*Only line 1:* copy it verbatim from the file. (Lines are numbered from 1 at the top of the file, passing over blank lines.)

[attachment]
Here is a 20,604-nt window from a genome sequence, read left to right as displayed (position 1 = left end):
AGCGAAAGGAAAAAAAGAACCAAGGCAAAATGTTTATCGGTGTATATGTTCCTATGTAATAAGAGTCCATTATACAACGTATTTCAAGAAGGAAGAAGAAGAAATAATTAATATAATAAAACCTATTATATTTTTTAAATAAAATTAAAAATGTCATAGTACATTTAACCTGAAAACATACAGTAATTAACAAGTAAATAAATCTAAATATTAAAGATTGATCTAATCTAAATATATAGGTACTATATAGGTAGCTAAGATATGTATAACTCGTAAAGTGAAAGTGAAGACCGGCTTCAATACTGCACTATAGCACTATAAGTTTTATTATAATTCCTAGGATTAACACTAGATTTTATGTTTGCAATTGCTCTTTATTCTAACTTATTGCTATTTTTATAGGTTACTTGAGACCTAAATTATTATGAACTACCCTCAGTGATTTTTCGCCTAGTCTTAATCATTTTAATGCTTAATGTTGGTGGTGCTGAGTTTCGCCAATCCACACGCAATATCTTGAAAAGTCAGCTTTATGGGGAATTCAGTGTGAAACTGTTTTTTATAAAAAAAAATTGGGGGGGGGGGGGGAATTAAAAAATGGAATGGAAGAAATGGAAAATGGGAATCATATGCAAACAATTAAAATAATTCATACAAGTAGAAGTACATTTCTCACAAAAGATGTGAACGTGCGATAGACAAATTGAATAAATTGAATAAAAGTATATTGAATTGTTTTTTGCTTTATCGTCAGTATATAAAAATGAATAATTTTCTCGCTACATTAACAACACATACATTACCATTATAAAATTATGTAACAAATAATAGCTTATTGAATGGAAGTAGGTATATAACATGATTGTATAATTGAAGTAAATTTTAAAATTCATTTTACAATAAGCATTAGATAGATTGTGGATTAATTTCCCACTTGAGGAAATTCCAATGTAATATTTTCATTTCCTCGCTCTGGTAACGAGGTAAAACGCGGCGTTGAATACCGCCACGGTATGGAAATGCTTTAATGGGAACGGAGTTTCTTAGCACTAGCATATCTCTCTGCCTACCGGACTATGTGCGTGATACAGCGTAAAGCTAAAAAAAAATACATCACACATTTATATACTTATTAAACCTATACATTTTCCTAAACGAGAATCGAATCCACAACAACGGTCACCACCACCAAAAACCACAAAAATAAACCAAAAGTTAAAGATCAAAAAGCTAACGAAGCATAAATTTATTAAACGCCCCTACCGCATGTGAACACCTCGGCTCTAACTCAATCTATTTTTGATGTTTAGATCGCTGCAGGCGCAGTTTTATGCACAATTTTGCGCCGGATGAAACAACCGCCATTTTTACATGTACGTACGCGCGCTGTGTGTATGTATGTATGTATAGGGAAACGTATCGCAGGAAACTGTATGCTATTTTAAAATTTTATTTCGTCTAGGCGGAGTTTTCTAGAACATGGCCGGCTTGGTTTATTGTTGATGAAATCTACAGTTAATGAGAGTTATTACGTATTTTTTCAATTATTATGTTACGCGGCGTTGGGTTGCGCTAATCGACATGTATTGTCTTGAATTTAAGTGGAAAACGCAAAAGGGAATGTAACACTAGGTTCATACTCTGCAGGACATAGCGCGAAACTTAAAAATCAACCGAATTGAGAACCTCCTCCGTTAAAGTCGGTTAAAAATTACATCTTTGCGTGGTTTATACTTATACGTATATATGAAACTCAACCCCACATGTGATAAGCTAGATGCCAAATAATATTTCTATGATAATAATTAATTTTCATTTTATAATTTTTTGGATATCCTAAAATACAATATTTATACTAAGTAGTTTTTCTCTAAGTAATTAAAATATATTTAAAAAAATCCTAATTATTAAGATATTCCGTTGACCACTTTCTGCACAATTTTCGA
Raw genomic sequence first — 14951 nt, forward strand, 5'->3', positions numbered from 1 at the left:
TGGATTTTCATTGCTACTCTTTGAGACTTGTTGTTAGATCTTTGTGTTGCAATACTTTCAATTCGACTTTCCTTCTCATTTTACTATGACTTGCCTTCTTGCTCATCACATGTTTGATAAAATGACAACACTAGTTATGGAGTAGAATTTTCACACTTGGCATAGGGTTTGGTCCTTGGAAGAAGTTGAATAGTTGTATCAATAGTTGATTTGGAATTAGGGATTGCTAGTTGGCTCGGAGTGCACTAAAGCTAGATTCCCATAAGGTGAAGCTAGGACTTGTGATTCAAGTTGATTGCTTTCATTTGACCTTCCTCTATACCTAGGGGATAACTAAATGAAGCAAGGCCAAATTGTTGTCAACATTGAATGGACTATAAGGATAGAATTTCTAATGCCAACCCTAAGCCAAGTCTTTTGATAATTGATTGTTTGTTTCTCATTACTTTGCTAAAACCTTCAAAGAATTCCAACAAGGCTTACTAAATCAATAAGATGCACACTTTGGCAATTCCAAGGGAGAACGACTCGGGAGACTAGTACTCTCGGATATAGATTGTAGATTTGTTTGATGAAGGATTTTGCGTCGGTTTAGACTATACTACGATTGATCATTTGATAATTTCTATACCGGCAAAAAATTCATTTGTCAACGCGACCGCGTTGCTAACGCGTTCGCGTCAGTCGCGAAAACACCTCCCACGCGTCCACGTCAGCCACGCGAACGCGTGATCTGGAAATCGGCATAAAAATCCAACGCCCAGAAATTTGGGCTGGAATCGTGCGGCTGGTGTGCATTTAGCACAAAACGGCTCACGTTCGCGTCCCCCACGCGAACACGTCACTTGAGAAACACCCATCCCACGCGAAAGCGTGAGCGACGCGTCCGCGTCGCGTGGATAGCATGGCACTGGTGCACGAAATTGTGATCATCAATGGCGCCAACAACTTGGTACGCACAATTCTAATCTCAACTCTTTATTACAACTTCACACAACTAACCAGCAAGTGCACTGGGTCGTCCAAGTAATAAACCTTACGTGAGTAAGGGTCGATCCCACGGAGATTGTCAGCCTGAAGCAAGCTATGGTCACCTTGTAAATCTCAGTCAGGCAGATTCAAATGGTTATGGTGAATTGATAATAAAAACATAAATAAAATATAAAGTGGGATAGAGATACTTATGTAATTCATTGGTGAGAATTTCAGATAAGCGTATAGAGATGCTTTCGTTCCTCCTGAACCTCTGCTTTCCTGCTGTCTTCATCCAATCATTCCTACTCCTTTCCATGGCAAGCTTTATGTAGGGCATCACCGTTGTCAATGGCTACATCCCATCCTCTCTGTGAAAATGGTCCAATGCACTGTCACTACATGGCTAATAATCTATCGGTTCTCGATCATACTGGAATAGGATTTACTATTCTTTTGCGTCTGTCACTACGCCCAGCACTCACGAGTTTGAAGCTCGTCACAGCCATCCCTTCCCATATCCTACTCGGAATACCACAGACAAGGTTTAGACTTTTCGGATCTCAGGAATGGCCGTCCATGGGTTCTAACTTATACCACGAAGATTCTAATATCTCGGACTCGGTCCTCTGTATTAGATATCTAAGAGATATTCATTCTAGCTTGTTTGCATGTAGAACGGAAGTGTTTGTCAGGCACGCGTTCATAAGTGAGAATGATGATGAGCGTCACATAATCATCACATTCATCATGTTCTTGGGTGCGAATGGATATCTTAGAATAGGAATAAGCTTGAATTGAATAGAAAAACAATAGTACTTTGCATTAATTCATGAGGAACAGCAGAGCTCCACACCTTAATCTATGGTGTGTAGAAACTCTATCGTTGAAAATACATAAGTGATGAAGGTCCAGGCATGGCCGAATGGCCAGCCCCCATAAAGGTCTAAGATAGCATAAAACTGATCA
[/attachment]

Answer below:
Here is a 20,604-nt window from a genome sequence, read left to right as displayed (position 1 = left end):